Brain benefits of exercise can be gained with a Liver protein

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According to a new study in mice by scientists in the UC San Francisco Eli and Edythe Broad Center for Regeneration Medicine and Stem Cell Research, a little-studied liver protein may be responsible for the well-known benefits of exercise on the aging brain, . The findings could lead to new therapies to confer the neuroprotective effects of physical activity on people who are unable to exercise due to physical limitations.

Exercise is one of the best-studied and most powerful ways of protecting the brain from age-related cognitive decline and has been shown to improve cognition in individuals at risk of neurodegenerative diseases such as Alzheimer’s disease and frontotemporal dementia—even those with rare gene variants that inevitably lead to dementia.

But many older adults are not able to exercise regularly due to physical limitations or disabilities, and researchers have long searched for therapies that could confer some of the same neurological benefits in people with low physical activity levels.

The new study, published July 9, 2020, in Science, showed that after mice exercise, their livers secrete a protein called Gpld1 into the blood. Levels of this protein in the blood correspond to improved cognitive function in aged mice, and a collaboration with the UCSF Memory and Aging Center found that the enzyme is also elevated in the blood of elderly humans who exercise regularly. But the researchers showed that simply increasing the amount of Gpld1 produced by the mouse liver could confer many of the same brain benefits as regular exercise.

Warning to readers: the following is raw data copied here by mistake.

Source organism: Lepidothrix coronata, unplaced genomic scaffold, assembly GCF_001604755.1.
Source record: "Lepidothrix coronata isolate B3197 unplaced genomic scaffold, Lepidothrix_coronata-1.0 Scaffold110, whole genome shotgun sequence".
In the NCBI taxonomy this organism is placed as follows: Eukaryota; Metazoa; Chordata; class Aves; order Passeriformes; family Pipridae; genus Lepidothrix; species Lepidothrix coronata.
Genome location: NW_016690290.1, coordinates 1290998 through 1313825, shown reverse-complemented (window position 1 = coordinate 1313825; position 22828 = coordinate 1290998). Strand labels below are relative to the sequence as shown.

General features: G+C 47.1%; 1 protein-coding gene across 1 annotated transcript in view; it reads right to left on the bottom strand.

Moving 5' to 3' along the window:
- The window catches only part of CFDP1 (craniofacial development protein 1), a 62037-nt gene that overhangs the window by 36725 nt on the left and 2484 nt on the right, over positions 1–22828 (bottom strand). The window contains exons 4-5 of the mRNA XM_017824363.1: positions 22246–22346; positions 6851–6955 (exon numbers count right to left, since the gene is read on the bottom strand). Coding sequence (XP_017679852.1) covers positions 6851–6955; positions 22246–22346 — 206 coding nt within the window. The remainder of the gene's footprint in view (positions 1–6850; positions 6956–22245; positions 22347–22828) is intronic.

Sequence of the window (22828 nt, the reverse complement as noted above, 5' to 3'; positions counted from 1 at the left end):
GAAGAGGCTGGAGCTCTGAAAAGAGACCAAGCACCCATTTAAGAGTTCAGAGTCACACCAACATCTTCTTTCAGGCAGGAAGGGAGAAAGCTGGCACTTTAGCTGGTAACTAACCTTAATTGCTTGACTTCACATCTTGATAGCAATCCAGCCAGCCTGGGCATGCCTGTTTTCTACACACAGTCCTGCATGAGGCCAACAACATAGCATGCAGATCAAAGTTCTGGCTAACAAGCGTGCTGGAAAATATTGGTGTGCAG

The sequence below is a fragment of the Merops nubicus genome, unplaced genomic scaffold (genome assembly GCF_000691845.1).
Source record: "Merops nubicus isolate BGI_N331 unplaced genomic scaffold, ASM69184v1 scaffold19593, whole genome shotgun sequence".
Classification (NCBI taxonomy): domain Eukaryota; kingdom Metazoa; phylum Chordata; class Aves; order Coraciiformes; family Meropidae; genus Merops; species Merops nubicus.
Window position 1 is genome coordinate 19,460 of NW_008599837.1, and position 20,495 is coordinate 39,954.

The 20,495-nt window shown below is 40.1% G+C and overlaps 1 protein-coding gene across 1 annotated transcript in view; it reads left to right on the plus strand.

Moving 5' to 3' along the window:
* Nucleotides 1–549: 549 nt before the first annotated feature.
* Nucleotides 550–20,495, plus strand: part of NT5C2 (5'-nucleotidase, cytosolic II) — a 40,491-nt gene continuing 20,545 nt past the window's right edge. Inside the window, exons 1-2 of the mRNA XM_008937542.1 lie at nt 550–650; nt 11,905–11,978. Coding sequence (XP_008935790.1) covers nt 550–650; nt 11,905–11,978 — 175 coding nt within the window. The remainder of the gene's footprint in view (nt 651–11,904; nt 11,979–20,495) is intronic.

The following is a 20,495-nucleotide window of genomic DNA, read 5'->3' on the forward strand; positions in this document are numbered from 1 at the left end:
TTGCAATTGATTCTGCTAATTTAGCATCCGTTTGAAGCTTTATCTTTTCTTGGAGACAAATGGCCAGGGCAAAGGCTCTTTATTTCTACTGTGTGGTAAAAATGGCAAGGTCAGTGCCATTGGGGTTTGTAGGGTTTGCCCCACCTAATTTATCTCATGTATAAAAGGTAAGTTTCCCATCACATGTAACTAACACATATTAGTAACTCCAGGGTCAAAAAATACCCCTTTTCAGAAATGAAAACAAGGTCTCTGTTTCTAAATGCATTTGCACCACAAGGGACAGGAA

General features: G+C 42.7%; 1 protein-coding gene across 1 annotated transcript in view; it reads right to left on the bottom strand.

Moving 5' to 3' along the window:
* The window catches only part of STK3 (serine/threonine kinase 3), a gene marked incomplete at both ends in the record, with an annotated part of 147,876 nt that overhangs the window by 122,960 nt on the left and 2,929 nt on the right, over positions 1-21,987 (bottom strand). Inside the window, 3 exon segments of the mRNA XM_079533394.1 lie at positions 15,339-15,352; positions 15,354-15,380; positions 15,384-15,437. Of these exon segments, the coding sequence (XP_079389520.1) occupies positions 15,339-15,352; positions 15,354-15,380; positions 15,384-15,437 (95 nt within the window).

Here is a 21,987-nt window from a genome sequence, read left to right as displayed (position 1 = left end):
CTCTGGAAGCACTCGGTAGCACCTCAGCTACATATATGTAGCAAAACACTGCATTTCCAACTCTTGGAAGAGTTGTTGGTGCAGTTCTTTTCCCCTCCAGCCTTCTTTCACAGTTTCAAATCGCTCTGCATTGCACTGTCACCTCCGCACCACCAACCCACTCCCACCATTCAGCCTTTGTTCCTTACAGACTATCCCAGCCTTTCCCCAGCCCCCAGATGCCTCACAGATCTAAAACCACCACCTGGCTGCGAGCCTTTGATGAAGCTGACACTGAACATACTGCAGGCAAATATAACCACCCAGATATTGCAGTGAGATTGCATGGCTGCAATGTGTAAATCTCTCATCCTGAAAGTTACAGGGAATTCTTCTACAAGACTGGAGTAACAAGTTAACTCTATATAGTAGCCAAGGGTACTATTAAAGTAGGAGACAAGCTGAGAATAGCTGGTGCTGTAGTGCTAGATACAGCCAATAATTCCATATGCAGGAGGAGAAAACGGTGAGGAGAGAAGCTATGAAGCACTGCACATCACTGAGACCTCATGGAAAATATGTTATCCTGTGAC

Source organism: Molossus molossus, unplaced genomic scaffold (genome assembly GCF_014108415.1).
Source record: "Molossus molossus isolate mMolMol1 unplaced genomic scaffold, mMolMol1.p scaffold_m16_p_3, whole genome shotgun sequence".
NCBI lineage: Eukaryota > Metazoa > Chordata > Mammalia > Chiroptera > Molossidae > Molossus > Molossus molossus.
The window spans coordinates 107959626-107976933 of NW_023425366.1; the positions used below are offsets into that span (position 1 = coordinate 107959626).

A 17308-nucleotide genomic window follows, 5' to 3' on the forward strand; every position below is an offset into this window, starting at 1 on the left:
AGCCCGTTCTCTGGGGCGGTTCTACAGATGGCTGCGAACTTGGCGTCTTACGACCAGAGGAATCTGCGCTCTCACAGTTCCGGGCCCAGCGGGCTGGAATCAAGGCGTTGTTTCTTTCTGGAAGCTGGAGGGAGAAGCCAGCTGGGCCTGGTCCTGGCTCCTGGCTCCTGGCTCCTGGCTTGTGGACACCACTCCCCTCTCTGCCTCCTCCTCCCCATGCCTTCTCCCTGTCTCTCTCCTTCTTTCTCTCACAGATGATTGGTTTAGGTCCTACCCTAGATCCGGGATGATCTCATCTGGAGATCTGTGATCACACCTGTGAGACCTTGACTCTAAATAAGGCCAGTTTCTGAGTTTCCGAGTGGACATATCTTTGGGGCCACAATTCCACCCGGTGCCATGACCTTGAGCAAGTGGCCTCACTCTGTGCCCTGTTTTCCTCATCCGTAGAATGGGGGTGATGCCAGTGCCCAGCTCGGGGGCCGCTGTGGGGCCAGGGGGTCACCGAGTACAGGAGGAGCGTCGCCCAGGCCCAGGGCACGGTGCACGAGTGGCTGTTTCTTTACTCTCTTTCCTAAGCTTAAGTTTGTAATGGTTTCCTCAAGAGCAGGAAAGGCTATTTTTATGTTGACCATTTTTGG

“If there were a drug that produced the same brain benefits as exercise, everyone would be taking it. Now our study suggests that at least some of these benefits might one day be available in pill form,” said study senior author Saul Villeda, Ph.D., a UCSF assistant professor in the departments of Anatomy and of Physical Therapy and Rehabilitation Science.

Villeda’s lab has previously shown that biological factors present in the blood of young mice can rejuvenate the aging mouse brain, and conversely, factors in the blood of older mice can bring on premature age-related cognitive decline in young mice.